Ireland’s religious orders earned their wealth

Thousands committed to a lifetime of hard work and self-exploitation to generate it

St Vincent’s University Hospital in south Dublin is currently owned by the Sisters of Charity, who are to cede control to a new private charitable entity.

St Vincent’s University Hospital in south Dublin is currently owned by the Sisters of Charity, who are to cede control to a new private charitable entity.

 

Controversies about the role of the Catholic Church in Irish public life in recent years have drawn attention to the wealth the church has accumulated and what relative moral claims the church, the Irish public and the State have over it.

Many adopt an anti-church view on this issue, suggesting that this wealth was generated from donations, State aid and the fundraising of many communities.

These sort of views imply that the religious orders were gifted their wealth by a trusting public or by the State acting on the public’s behalf, and are now betraying that trust by diverting it to their own self-serving ends. For example, the religious order in Dublin that recently sold off five acres of fields formerly available as recreation space in two of their schools, obtaining some €13 million in the process.

The historical record shows that such views are off the mark. The model of church which evolved in Irish Catholicism in the 19th-century and had come to full strength in the mid-20th-century relied heavily on social services provision.

This system was a reinforcing positive circle of rising income and expanding services

In the 1960s, of the 25,000 priests, brothers and nuns who served the Catholic Church in Ireland, about one in five were priests engaged in parish ministry. These were the carriers of the sacramental mission of the church and, as such, could be counted as more or less wholly religious in the roles they performed.

Most of the others, a large majority of the total, were social service workers – and of these, some two out of three were sisters in religious congregations.

By far the largest numbers were in education, followed a good distance behind by those in hospitals and the “care” services (such as orphanages, industrial schools and Magdalene laundries) that have attracted opprobrium in recent years.

Generating wealth

The means by which these workers generated wealth for their orders are easy to see: they worked for it. The services they gave earned income, whether from fees paid by users, fundraising by the faithful, donations from well-wishers or payments from the State.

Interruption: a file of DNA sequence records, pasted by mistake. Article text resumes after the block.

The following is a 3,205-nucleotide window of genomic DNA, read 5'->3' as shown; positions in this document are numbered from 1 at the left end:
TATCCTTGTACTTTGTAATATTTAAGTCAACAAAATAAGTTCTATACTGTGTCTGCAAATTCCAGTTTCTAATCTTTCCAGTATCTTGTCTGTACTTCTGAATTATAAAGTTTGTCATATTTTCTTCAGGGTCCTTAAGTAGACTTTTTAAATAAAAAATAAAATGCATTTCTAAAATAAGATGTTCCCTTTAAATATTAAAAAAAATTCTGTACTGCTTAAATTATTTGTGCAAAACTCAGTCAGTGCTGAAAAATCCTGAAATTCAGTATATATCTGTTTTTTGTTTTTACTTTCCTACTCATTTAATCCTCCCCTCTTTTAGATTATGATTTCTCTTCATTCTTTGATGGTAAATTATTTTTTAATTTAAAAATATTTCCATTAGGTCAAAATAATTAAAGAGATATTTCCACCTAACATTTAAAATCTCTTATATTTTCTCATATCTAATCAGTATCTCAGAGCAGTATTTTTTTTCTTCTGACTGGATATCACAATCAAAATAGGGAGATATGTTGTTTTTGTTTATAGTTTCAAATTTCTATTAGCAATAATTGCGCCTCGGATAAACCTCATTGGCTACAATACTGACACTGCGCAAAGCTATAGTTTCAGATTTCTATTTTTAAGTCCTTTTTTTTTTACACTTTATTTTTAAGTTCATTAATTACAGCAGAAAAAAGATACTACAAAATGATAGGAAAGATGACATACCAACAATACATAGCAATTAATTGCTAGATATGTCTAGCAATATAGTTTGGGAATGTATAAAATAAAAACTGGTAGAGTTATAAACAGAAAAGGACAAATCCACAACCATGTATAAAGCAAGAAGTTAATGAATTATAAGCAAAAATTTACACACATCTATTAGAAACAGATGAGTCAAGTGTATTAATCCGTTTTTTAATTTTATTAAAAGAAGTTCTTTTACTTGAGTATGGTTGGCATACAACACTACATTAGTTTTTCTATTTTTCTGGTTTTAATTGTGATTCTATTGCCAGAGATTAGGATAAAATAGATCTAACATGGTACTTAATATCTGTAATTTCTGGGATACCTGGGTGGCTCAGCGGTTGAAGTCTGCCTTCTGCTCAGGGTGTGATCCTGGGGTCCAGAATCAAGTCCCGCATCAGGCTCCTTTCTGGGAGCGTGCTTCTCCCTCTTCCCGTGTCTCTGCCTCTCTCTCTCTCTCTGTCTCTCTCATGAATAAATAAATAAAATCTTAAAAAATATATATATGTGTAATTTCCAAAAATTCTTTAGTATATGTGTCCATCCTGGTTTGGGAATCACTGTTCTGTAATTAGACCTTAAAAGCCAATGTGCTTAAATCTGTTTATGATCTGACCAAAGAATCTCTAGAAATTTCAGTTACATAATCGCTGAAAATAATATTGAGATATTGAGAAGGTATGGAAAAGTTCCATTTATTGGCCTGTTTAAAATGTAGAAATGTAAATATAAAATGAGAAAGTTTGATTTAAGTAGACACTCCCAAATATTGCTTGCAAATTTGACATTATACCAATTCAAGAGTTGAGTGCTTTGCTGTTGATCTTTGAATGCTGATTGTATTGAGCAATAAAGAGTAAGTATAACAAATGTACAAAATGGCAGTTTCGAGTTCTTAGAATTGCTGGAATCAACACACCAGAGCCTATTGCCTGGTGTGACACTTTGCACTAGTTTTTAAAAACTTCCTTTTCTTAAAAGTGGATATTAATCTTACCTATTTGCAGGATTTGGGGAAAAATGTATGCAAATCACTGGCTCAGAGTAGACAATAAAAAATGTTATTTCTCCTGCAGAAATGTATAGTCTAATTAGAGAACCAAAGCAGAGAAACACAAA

But they provided those services for “wages”, in the form of little more than board and keep, that would have had any trade unionist shouting “exploitation”.

The cost of their board and keep could be low because the workers involved denied themselves the normal entitlement to families and homes of their own. They endured a celibate, congregated style of living, at a decent but modest material standard.

They thereby freed up a share of the income they earned to be ploughed back into expanding their schools, hospitals and other services.

This system was a reinforcing positive circle of rising income and expanding services, powered by the thousands of women and men who were willing to commit to a lifetime of hard work and self-exploitation to make it possible.

Funding

Public funding eventually came to play a role, but mainly in recent decades as the State expanded and the workforce in the congregations shrank.

We should not allow the nuances of the historical truth to be buried in populist invective

State subvention to private entities has long been a cornerstone of public policy in Ireland, ranging from the support for land-purchase by farmers in the Land Acts of the early 1900s through to the even more lavish grants and tax-breaks for multinationals today.

Anything the religious congregations got from the State is dwarfed in comparison, particularly in light of how they turned around and gave back value for what they got through cut-price services to the public.

Opposition to the congregations’ role in these services today is often motivated by hostility to their religious character. The members of the congregations did what they did because they believed that by teaching English or algebra in a classroom, or emptying bed-pans in a hospital ward, they were bringing God’s love into people’s lives.

Today, a secular republic is likely to regard God as a foreign power and his agents as interlopers who are as unwelcome in the public sphere as Russian hackers in an American election.

The record of the church in Irish social services was distorted in the past by uncritical hagiographers who buried any mention of the church’s real flaws. Today, we should avoid swinging to the opposite extreme and allowing the nuances of the historical truth to be buried in populist invective.

The thousands of church labourers who built up the properties of the religious orders were as worthy of their hire as the rest of us.

Like any property owner, they have obligations to meet any State charges that might be levied on their wealth but also have the same right to dispose of the fruits of their labours, as any of us have.

Tony Fahey is Professor Emeritus at the School of Social Policy, Social Work and Social Justice at UCD

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